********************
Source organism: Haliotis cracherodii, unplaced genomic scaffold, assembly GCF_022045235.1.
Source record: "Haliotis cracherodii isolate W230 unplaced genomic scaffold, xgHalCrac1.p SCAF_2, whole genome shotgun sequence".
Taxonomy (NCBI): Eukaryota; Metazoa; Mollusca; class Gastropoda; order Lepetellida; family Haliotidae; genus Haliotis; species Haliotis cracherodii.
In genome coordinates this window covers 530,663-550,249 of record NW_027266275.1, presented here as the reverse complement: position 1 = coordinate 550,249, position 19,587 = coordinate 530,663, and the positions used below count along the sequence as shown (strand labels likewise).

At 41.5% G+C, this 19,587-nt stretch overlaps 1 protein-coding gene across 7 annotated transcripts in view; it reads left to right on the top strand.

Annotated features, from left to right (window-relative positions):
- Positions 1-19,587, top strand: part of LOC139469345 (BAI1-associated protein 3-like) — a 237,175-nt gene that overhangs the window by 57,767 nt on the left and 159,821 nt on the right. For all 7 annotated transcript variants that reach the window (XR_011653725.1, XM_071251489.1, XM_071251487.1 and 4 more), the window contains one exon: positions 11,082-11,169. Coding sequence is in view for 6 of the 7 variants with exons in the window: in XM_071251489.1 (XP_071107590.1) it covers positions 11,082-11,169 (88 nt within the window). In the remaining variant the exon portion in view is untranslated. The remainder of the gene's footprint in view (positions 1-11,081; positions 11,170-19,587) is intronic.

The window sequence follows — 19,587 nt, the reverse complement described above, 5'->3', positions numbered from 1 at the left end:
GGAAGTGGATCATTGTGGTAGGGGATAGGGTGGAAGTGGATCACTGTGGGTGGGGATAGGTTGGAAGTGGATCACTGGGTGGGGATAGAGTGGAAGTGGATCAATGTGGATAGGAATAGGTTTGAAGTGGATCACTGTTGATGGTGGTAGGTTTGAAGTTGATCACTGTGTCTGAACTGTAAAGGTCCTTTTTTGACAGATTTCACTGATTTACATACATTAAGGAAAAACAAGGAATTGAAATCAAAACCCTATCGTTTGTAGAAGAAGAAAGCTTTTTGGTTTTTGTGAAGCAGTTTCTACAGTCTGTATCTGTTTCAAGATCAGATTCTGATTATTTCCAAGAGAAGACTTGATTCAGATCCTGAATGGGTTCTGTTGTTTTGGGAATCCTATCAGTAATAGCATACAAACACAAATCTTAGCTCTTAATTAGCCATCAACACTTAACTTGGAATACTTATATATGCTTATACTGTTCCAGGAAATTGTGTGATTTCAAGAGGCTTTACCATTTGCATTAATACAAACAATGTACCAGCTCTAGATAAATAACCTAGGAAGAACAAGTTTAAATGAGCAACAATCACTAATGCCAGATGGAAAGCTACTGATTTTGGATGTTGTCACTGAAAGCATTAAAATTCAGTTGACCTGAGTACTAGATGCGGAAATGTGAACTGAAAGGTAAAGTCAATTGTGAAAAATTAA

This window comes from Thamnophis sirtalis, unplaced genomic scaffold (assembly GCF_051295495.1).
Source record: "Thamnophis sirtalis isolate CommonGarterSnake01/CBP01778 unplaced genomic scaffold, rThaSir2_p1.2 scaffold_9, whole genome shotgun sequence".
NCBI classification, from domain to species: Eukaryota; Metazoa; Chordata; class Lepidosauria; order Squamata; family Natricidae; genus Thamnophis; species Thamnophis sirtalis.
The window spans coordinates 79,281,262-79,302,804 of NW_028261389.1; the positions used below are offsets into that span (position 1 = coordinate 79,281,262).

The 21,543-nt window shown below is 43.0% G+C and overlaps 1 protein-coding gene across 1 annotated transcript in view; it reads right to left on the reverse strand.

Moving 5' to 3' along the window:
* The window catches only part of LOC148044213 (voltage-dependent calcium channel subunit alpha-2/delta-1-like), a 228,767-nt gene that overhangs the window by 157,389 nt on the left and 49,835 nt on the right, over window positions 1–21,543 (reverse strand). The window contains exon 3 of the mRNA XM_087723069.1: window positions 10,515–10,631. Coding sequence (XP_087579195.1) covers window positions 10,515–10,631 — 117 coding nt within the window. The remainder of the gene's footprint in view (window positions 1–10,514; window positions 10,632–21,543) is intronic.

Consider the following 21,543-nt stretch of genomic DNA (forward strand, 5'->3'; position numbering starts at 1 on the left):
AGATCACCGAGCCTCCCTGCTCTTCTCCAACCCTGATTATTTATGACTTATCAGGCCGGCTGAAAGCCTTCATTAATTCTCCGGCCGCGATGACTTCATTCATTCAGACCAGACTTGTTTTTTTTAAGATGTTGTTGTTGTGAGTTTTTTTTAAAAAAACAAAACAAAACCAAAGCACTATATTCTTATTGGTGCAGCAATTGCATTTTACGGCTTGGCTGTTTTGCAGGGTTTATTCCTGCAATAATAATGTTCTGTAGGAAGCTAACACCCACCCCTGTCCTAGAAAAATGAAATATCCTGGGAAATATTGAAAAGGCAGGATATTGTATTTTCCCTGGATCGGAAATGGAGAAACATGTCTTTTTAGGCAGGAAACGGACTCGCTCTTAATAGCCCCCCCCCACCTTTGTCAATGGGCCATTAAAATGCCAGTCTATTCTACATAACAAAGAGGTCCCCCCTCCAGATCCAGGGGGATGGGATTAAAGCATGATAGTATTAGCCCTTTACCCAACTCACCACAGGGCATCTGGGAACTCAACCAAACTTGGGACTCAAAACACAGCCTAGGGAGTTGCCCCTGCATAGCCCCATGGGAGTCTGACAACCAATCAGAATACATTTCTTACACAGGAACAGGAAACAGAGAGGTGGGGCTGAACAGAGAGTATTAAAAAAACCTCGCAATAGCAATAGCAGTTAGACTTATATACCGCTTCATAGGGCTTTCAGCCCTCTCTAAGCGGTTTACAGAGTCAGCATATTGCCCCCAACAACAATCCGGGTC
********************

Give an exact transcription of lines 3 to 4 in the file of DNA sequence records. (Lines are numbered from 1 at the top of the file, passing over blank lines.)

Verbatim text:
Taxonomy (NCBI): Eukaryota; Metazoa; Mollusca; class Gastropoda; order Lepetellida; family Haliotidae; genus Haliotis; species Haliotis cracherodii.
In genome coordinates this window covers 530,663-550,249 of record NW_027266275.1, presented here as the reverse complement: position 1 = coordinate 550,249, position 19,587 = coordinate 530,663, and the positions used below count along the sequence as shown (strand labels likewise).